Recently updated on May 8th, 2019 at 11:36 am
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Everyone loves a good night’s sleep in any season, and there’s nothing grosser than waking up soaked in sweat with clothes sticking to the body. The body sweats more when we sleep as a means to keep the body temperature balanced, but sometimes excessive sweating happens not because of temperature but because of internal reasons. This is called night sweat and is a common condition among a large number of people.
What Are Night Sweats?
It is normal to sweat more than usual in certain seasons. In summer, people experience excessive sweating when they are sleeping, and it’s nothing extraordinary or unusual. However, night sweats are different from normal sweating because they are not influenced by external factors. Someone suffering from night sweats will perspire excessively even when trying to sleep in sub-zero temperatures.
Also called hyperhidrosis, night sweats can happen in any season and aren’t influenced by environmental overheating. If you experience excessive sweating in the summertime or when you’re in a warm environment, it may or may not be hyperhidrosis. However, if you get drenched in sweat in winter or in cooler temps, it is definitely a case of hyperhidrosis.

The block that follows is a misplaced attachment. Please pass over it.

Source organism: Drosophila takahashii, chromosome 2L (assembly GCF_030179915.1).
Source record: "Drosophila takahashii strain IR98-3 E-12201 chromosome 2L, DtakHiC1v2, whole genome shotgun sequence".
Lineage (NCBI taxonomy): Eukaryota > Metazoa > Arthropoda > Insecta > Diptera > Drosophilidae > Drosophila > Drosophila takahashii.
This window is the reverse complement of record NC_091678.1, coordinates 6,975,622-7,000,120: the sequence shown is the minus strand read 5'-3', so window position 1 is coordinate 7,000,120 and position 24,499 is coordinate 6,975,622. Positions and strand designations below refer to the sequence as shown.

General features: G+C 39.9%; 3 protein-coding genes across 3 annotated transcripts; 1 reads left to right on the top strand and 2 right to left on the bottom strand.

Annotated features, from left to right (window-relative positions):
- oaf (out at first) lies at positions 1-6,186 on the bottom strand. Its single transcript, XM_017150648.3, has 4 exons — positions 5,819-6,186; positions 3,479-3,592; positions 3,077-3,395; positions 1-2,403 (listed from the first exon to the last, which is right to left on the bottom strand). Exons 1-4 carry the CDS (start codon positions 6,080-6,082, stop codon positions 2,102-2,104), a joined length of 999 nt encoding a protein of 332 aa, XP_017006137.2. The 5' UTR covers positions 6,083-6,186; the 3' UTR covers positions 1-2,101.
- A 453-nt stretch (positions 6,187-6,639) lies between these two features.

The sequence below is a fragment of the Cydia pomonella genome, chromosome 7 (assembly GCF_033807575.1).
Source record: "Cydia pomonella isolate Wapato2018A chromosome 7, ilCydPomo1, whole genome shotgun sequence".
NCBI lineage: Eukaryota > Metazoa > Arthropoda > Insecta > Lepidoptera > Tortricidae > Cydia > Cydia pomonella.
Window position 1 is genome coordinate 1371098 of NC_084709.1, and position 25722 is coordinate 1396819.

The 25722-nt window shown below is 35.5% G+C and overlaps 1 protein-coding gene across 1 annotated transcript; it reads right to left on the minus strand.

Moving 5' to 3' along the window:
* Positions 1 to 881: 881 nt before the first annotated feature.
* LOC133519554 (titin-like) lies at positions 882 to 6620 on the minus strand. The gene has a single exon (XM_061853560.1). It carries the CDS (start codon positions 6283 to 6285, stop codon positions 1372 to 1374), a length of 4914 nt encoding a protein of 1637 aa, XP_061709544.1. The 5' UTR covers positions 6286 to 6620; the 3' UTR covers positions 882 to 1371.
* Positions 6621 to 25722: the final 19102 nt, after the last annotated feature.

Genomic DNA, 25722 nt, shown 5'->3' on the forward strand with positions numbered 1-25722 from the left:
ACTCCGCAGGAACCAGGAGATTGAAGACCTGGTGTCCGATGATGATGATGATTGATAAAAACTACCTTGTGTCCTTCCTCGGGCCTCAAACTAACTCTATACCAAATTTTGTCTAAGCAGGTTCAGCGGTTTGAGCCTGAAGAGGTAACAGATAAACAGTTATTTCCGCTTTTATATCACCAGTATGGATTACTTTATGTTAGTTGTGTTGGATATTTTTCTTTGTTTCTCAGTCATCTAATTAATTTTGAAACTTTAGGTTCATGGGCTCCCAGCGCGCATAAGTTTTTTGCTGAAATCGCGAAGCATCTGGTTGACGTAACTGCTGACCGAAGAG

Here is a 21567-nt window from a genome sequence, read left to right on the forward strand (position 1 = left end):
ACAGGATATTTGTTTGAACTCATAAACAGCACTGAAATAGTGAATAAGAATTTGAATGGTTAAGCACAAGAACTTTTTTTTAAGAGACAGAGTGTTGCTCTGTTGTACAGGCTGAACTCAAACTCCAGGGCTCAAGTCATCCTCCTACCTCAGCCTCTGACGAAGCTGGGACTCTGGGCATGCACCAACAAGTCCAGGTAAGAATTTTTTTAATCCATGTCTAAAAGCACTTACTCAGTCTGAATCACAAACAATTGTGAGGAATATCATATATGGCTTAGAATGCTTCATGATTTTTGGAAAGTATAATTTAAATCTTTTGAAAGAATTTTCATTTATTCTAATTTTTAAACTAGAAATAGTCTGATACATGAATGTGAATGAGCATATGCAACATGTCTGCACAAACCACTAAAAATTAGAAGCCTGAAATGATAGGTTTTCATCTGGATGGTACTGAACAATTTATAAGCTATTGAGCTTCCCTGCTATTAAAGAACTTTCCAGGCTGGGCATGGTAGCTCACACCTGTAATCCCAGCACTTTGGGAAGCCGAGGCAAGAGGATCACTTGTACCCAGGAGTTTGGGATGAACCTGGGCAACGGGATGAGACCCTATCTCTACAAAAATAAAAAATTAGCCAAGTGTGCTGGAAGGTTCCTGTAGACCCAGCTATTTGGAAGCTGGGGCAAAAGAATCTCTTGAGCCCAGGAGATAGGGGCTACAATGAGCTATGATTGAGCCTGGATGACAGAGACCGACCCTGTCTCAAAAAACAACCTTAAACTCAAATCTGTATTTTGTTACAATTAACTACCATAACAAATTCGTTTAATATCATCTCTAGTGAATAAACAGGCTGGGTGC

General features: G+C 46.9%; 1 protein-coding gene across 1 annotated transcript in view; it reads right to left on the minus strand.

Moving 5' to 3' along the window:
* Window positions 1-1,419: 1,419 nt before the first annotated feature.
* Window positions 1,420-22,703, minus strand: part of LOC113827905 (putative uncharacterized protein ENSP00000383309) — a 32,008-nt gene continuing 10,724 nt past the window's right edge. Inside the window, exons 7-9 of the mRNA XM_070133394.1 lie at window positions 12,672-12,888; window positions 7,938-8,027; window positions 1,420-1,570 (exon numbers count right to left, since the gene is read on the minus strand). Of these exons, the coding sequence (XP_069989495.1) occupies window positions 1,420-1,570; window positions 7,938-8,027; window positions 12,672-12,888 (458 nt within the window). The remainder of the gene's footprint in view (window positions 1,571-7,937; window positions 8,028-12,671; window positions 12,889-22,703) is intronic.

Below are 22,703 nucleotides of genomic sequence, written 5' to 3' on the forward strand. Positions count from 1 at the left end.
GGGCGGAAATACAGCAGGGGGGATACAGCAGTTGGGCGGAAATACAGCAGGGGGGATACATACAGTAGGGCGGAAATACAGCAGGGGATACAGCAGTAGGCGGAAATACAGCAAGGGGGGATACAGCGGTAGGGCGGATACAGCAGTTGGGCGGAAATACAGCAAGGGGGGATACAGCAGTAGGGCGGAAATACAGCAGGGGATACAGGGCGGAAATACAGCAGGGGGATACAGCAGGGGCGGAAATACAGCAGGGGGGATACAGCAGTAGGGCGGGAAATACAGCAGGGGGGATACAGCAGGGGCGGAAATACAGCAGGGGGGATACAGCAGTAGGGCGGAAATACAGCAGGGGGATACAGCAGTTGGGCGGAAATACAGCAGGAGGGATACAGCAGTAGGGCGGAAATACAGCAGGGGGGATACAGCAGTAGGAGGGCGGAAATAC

Even though night sweats is a common condition affecting a large number of people, there are fairly easy things you can do to stop or prevent them. However, before ascertaining a remedy, you have to know the causes behind hyperhidrosis.
What Causes Night Sweats?
The factors responsible for night sweats are dependent on whether the type of hyperhidrosis, i.e., environmental or medical. You know you have hyperhidrosis if the sweating drenches your sheets and clothes, interferes with your sleep, and is not because of environmental factors like summertime or a hot bedroom.